The Joplin Globe, Joplin, MO

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June 14, 2012

Zoning panel recommends denial of commercial request

JOPLIN, Mo. — A request to rezone a piece of property at the northeast corner of 44th Street and Connecticut Avenue for a high level of commercial use did not win a recommendation for approval from the Joplin Planning and Zoning Commission.

The tract in question was recently annexed to Joplin at the request of the owner, David Powell, after the village of Leawood would not grant the commercial designation he seeks.

The zoning board, after a hearing Monday, voted to recommend to the City Council that the request for rezoning be denied because a specific plan for development was not presented. The request will go before the council next month, and that panel will make the final decision.

It is the latest development in a series of issues that Powell and other residents of Leawood have faced as commercial development spreads.

Leawood residents say their tranquil village has become pinned by metro sprawl: South Middle School on the south; the Mercy Hospital being built on the west; and now the Powell proposal on the north.

After the Mercy Hospital site was announced last year, Powell in December asked Leawood to rezone his tract from residential use to commercial. Leawood board members declined. In January, Powell asked Leawood to deannex the land, presenting a deannexation agreement that read that if the request was approved, then the village and its trustees would not be sued.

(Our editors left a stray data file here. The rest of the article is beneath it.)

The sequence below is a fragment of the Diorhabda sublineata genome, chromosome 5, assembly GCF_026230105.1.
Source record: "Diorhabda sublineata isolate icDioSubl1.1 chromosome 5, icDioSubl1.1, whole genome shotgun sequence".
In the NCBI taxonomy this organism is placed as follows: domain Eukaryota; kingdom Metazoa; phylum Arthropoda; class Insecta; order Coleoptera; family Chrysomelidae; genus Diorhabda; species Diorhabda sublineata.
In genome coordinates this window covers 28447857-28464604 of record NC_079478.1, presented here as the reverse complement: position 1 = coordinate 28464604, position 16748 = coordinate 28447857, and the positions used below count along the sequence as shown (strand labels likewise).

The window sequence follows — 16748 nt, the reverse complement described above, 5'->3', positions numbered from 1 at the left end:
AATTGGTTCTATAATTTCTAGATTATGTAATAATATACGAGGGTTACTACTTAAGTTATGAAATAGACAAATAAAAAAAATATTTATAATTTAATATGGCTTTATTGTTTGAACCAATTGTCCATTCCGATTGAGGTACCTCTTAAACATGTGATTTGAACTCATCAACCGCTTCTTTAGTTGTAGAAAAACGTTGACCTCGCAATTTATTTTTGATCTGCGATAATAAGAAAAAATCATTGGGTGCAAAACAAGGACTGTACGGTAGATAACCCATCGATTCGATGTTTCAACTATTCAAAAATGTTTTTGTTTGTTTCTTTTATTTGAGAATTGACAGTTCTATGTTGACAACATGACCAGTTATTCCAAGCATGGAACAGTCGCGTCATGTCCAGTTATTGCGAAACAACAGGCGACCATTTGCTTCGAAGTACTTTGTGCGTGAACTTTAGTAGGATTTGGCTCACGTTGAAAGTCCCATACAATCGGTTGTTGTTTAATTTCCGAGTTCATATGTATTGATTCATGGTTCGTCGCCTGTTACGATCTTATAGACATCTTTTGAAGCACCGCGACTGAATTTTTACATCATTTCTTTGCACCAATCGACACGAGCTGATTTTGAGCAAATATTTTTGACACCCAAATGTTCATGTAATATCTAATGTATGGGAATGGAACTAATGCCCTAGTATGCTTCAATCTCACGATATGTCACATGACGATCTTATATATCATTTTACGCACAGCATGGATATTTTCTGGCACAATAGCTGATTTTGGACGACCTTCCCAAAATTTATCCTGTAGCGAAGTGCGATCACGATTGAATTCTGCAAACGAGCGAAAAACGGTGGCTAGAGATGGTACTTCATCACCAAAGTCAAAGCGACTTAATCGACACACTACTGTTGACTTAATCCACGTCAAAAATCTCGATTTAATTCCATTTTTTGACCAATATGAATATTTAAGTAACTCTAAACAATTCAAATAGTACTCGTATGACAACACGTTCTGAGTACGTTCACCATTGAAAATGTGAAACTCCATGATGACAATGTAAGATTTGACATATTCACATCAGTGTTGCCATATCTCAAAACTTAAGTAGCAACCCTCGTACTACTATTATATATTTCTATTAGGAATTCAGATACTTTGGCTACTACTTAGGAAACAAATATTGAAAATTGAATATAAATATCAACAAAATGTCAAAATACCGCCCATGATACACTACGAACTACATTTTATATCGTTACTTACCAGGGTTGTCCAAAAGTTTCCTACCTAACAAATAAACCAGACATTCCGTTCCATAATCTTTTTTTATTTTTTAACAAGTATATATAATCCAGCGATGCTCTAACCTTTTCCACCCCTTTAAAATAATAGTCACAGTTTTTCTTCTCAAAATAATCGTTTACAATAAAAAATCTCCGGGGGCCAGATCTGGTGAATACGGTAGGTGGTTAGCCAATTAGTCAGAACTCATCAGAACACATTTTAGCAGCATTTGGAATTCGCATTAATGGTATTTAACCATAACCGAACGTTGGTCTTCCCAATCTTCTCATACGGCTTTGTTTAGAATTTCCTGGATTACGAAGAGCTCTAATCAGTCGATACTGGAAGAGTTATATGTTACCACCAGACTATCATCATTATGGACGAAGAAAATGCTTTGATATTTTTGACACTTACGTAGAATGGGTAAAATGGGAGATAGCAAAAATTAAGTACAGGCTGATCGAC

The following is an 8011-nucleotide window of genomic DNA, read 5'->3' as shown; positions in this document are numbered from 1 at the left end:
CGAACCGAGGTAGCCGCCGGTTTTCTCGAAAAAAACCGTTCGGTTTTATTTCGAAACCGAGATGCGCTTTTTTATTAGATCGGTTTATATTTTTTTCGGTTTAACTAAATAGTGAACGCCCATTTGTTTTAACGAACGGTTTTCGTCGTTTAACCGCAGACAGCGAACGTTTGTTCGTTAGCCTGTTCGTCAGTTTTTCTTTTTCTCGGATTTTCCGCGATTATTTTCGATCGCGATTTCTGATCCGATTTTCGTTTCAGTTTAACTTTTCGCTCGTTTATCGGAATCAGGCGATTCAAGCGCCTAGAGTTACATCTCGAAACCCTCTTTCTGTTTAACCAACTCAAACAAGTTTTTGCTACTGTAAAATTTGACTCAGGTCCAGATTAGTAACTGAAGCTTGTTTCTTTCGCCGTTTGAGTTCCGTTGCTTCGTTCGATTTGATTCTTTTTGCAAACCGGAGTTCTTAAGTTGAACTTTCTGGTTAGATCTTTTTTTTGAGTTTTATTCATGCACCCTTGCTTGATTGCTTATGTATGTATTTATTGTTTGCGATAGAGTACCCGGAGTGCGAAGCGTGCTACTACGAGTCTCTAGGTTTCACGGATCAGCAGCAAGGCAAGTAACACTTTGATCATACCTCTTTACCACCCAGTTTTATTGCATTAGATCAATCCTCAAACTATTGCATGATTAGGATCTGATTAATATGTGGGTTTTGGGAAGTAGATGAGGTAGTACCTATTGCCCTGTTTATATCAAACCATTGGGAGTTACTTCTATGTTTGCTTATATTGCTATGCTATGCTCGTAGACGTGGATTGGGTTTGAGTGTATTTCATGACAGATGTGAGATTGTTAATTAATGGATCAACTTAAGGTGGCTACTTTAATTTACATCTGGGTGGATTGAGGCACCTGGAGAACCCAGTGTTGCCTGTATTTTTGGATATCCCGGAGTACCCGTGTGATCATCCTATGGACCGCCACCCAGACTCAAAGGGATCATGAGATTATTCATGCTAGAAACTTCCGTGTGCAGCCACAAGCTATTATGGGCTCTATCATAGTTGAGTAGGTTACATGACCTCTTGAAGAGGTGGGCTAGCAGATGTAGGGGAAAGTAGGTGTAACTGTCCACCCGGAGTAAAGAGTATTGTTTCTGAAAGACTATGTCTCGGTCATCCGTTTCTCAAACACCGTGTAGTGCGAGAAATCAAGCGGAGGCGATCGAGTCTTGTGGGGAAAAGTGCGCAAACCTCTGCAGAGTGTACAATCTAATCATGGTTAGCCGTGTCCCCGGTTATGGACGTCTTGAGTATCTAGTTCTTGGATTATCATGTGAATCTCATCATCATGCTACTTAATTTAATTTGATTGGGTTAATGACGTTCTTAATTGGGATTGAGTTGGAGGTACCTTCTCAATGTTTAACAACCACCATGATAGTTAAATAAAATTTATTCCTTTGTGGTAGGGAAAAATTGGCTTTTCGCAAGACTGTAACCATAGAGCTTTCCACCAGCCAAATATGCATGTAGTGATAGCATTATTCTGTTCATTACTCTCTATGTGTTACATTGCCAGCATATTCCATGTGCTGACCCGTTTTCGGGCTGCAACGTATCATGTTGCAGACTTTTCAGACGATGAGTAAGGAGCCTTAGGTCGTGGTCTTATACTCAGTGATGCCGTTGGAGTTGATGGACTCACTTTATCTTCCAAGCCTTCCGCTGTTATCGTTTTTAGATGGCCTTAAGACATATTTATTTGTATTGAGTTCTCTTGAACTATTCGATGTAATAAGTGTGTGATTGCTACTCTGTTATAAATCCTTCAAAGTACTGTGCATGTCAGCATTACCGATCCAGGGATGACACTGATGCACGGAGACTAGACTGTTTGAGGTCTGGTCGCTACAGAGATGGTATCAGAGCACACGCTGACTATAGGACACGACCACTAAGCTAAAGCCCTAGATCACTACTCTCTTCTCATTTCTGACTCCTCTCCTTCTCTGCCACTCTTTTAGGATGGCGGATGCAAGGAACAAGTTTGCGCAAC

Representatives of Leawood spoke to the Joplin City Council in March when Powell proposed annexation by the city. Powell told the city that he intended to put a mix of offices and retail stores on the property. The council approved his request despite the opposition.

Property annexed to Joplin comes in with a residential designation, and the owner must request a change if different zoning is desired. Powell has asked for a C3-PD designation. City Planner Troy Bolander said the city staff recommends a C2-PD designation.

“C3 is the heaviest commercial district which allows large retail, typically where big box stores are located,” Bolander said. But the designation also can allow uses that the city would consider unsuitable for that location, such as warehouses, truck stops or large implement sales, which a C2 district would not permit. The planned district overlay would require city approval of a site plan and buffering from nearby residential property.

Bolander said as an example that the Silver Creek Galleria, located east of the Powell land, is zoned C2-PD.

Powell’s proposed use of part of the tract now includes the possibility of a convalescent-care home or hospital, Bolander said.

Three residents of Leawood spoke against the zoning.

One of them was Denny Desmond, chairman of the Leawood Board of Trustees, who also spoke against the annexation.

Desmond said that at the village’s proceedings, 58 spoke against commercial rezoning and three in favor.

“This rezoning would be another significant undesirable change in Leawood’s landscape,” Desmond read from a prepared statement at the zoning meeting. “The opposition to zoning commercial is based on public safety and welfare of the residents.” His statement cited the history of the request and the village controversy over it.

Residents Marcia Long and Vanessa Stephens also spoke against the request.

Powell could not be reached Thursday for comment.


THE LEAWOOD BOARD voted 3-2 to allow the property to be deannexed in order to avoid what village leaders called “significant litigation costs” if they did not comply with David Powell’s request.

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